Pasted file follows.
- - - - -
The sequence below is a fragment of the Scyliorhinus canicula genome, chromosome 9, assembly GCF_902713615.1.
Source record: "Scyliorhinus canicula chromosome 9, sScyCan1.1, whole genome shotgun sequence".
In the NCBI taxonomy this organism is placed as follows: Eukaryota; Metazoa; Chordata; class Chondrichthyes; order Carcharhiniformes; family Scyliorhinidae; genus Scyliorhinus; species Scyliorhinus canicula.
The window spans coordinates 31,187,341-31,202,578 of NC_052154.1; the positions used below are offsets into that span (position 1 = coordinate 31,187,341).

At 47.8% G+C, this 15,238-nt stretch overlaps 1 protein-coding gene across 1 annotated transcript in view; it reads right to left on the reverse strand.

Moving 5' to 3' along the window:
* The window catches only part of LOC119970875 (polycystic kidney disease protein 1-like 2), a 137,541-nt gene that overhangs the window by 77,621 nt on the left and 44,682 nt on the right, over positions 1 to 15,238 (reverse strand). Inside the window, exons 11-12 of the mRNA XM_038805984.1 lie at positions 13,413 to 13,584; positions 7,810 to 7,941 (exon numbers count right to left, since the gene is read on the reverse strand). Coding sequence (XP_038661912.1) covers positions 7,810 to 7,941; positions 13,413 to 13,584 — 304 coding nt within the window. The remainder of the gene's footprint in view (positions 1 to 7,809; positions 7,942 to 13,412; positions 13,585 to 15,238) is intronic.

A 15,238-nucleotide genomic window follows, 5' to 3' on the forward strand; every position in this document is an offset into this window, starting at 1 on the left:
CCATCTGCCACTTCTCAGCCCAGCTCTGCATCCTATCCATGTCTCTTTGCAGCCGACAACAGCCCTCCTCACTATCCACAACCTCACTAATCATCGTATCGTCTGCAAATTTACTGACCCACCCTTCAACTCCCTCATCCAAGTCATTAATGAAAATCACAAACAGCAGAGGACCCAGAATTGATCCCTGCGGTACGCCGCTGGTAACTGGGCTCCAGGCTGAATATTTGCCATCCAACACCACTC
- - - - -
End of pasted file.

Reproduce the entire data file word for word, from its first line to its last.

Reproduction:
The sequence below is a fragment of the Scyliorhinus canicula genome, chromosome 9, assembly GCF_902713615.1.
Source record: "Scyliorhinus canicula chromosome 9, sScyCan1.1, whole genome shotgun sequence".
In the NCBI taxonomy this organism is placed as follows: Eukaryota; Metazoa; Chordata; class Chondrichthyes; order Carcharhiniformes; family Scyliorhinidae; genus Scyliorhinus; species Scyliorhinus canicula.
The window spans coordinates 31,187,341-31,202,578 of NC_052154.1; the positions used below are offsets into that span (position 1 = coordinate 31,187,341).

At 47.8% G+C, this 15,238-nt stretch overlaps 1 protein-coding gene across 1 annotated transcript in view; it reads right to left on the reverse strand.

Moving 5' to 3' along the window:
* The window catches only part of LOC119970875 (polycystic kidney disease protein 1-like 2), a 137,541-nt gene that overhangs the window by 77,621 nt on the left and 44,682 nt on the right, over positions 1 to 15,238 (reverse strand). Inside the window, exons 11-12 of the mRNA XM_038805984.1 lie at positions 13,413 to 13,584; positions 7,810 to 7,941 (exon numbers count right to left, since the gene is read on the reverse strand). Coding sequence (XP_038661912.1) covers positions 7,810 to 7,941; positions 13,413 to 13,584 — 304 coding nt within the window. The remainder of the gene's footprint in view (positions 1 to 7,809; positions 7,942 to 13,412; positions 13,585 to 15,238) is intronic.

A 15,238-nucleotide genomic window follows, 5' to 3' on the forward strand; every position in this document is an offset into this window, starting at 1 on the left:
CCATCTGCCACTTCTCAGCCCAGCTCTGCATCCTATCCATGTCTCTTTGCAGCCGACAACAGCCCTCCTCACTATCCACAACCTCACTAATCATCGTATCGTCTGCAAATTTACTGACCCACCCTTCAACTCCCTCATCCAAGTCATTAATGAAAATCACAAACAGCAGAGGACCCAGAATTGATCCCTGCGGTACGCCGCTGGTAACTGGGCTCCAGGCTGAATATTTGCCATCCAACACCACTC